For more than 20 years Ronnie Barker was one of the leading figures of British television comedy.
Barker was one of Britain's greatest comedy talents
He was much loved and admired for his appearances in the long-running series The Two Ronnies, with Ronnie Corbett, as prison inmate Fletcher, in the series Porridge, and as Arkwright, the bumbling, stuttering, sex-obsessed shopkeeper in Open All Hours.
Born in Bedford in 1929, Barker went to school in Oxford, became an architecture student and even toyed with the idea of becoming a bank manager, the archetypal middle-class profession he would later parody so effectively in his comic sketches.
However, he joined Aylesbury Repertory Company in 1948, while still in his teens, before taking to the West End stage at the invitation of Sir Peter Hall, where he appeared in Mourning Becomes Her in 1955.
He appeared in several more plays, and also broke into radio. He was in 300 editions of The Navy Lark as A B Johnson.
Ronnie Barker first worked with Ronnie Corbett in The Frost Report and Frost on Sunday, programmes for which he also wrote scripts. In 1971 they teamed up for the first Two Ronnies.
In all, there were a dozen series. At its peak, more than 17 million viewers watched what had become a national institution, and the show was also admired abroad.
Barker was the inimitable Fletcher in Porridge
The scripts relied on masterful wordplay and impeccable timing, and Barker wrote many of them.
Barker himself, however, was among many viewers who regarded his portrayal of Fletcher in Porridge as the best work he ever did. The series ended in 1977, and was followed by the less successful Going Straight, about Fletcher's return to civilian life.
Open All Hours, with David Jason, which ran for several series, was the work which Ronnie Barker probably enjoyed most. He also played - less successfully - a Welsh photographer in The Magnificent Evans and, later, a short-sighted removal man in Clarence.
He wrote three films without dialogue - A Home of Your Own, Futtocks End and The Picnic.
Ronnie Barker won a number of awards. In the late 1970s he was three times the British Academy's best light entertainment performer, and in 1975 he took the Royal Television Society's award for outstanding creative achievement. In 2004 Barker was honoured with a Bafta tribute award and celebration evening for his contribution to comedy.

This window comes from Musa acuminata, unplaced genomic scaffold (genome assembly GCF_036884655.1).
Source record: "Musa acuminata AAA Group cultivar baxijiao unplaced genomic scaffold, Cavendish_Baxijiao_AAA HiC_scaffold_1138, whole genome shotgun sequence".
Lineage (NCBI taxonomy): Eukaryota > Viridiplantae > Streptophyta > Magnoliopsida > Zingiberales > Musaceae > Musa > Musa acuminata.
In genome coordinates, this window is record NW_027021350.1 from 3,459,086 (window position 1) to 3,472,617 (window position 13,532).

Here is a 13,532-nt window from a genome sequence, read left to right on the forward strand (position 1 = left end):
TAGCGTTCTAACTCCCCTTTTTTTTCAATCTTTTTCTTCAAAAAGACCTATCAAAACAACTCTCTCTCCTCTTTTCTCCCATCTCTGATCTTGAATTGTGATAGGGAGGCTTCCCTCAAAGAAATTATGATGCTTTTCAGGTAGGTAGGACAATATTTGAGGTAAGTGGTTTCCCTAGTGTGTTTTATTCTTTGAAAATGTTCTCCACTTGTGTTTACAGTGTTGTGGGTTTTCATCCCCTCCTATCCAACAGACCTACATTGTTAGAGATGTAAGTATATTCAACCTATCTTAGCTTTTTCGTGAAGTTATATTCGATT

Barker was a man of contradictions. He never liked sex or obscenity on television, but there was no shortage of frisky gags in The Two Ronnies.
One of Britain's favourite comic talents
Equally convincing in an overall, uniform or frilly frock, one of comedy's great chameleons was less happy when asked to walk on stage and play himself. He was modest about his writing skills and often submitted his scripts under pseudonyms, in order for them to be judged on their own merits.
Able to deliver the great tongue-twisting speeches required of his characters, Barker pronounced himself "completely boring" without a script.
And when he considered that his own scripts had begun to decline in quality, he left showbusiness in 1988 to open an antique shop near his Oxfordshire home.
As well as citing a decline in health for his reason for retiring, Barker said he always felt he should quit while he was ahead, and he had no further ambitions.
He resisted all calls back from retirement, until he felt compelled to write a play for his actress daughter Charlotte, in 1998. The play received poor notices, and Barker's name was only added to the bill at the behest of the director.
He finally gave in to public demand in 2002, delighting millions of viewers with his first TV drama appearance in more than a decade, as Winston Churchill's manservant, in The Gathering Storm.
Three years before, he had enjoyed a Two Ronnies Reunion Night on BBC One. Barker joined Corbett to introduce the best of their sketches, and the hardware shop "Four candles - Fork handles!" set-piece was judged the most popular by a television audience of millions.
Earlier this year the two actors once again reunited for The Two Ronnies Sketchbook, for a six-week run that proved popular with audiences.
Viewers rediscovered the pleasures of the duo's tightly scripted routines, and proved that while Corbett's golfing jumpers had passed their sell by date, the pair's impeccable delivery and the comic chemistry between them had a longer lasting appeal.